Young Guns have felt like the odd men out in the British rock scene (at least from over here Stateside). While a whole host of others have made splashes on both sides of the pond, Young Guns have felt like they’ve been held back a little bit, by whatever forces external and internal. On the latter end, the band feel like they’ve held themselves back a bit by not quite settling on a sound and style. Young Guns wants to be two things at once, especially with their two most recent albums. One faction wants to be a heavy alternative rock band, while the other side wants to embrace pianos, synths, and ballads and go for broke as a modern arena pop/rock band. Last year’s Ones and Zeroes went too far in the latter direction, so can Young Guns right the ship and find either a comfortable middle ground or a new direction on album number four?
Thankfully, Echoes jumps out of the gate with a punchy, melodic gem in “Bulletproof”, and “Careful What You Wish For” sounds like a mix of Lostprophets and a power pop ditty, meaning its got the right ratio of might and melody. “Mad World” is easily the best song the band has ever done, even if it sounds like the band covering a long-lost Muse tune. Here the electronic flourishes feel like they add rather than subtract. Elsewhere, the band have discovered how to make the ballads feel necessary (or at least some of them), as “Paranoid” and “Awakening” succeed at using enough of their recent electronic dalliances mixed with very welcome hard rock punch. Credit has to go to vocalist Gustav Wood, as he helps make all these different sounds come together with his earnest, powerful delivery. Despite the questions of the band’s overall sound, his vocals and lyrics have stood out from his peers. He relies a little too much on cliches on Echoes, but not enough to grate.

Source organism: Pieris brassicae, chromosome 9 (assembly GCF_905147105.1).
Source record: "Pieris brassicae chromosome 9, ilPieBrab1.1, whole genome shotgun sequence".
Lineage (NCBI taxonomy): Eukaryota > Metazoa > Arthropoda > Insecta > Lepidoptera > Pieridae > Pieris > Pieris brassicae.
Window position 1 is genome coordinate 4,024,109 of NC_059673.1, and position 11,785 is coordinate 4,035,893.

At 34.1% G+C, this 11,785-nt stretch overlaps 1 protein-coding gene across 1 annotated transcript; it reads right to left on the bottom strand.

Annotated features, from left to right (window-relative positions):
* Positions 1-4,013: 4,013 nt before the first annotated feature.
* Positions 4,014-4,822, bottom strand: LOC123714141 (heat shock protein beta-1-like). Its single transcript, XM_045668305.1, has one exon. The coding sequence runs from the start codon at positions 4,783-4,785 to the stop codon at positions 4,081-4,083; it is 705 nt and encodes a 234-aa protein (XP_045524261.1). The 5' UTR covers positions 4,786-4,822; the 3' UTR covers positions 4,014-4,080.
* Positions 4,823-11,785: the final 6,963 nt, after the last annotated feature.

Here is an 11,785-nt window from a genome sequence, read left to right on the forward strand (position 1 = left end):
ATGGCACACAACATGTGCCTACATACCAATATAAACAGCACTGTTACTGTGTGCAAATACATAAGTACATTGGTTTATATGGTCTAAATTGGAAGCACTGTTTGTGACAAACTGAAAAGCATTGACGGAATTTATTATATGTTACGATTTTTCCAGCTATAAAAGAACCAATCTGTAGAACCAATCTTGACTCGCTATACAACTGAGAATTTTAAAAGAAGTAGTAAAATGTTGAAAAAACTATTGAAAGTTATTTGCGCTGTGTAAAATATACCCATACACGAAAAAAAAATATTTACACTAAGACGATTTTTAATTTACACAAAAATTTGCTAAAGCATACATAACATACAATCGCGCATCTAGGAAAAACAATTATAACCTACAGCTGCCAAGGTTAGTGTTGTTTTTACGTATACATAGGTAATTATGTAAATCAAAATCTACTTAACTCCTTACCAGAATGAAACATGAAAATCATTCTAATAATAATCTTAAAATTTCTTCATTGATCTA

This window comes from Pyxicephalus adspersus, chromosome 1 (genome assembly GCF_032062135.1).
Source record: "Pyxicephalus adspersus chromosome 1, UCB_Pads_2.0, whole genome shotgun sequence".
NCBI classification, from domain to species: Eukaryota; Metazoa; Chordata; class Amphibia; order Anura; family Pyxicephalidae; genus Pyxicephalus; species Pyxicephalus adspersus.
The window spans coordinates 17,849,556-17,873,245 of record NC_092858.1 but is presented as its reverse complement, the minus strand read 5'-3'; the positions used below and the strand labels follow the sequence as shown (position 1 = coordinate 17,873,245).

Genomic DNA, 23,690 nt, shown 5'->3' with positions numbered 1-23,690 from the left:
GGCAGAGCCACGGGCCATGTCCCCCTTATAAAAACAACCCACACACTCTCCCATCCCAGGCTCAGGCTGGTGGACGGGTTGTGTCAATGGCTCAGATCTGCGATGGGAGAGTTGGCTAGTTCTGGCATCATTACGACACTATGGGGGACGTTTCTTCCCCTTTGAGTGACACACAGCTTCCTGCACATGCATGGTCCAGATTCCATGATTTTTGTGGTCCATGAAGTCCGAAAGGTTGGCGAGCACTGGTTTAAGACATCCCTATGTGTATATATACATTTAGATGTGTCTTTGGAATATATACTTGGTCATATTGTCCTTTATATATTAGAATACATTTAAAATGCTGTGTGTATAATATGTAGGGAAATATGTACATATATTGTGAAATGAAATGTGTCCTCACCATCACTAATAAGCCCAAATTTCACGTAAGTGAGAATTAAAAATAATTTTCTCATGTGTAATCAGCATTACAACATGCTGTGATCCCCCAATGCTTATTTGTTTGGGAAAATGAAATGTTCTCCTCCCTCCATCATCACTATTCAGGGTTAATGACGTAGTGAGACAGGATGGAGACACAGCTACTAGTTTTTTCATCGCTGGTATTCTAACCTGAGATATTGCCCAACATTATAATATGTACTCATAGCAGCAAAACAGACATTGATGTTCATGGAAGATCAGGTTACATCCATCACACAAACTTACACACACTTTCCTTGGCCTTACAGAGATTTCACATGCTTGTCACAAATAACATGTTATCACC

Not everything works quite so well. The title track and “Mercury in Retrograde” are less successful mid-tempo rockers, where the hooks don’t land. Also, why finish the record with two duds after a mostly upbeat affair? “Paradise” is the stock piano ballad and, while fine, feels unnecessary; ” Afterglow” is more pointless, coming across as a weaker version of the dance-y, mid-tempo rock that other tracks did well. It’s a shame the record ends on two low notes, as the rest of Echoes shows the promise and talent Young Guns clearly have. This isn’t the peak of English rock, nor Young Guns’ potential, but it’s clear the band are back on the up. At its worst, the band’s melodic punch shines through, while the rest of the album allows the group’s love of big riffs and bigger hooks to create truly memorable rock. They’re on the right track, so here’s hoping album number five is Young Guns at their best.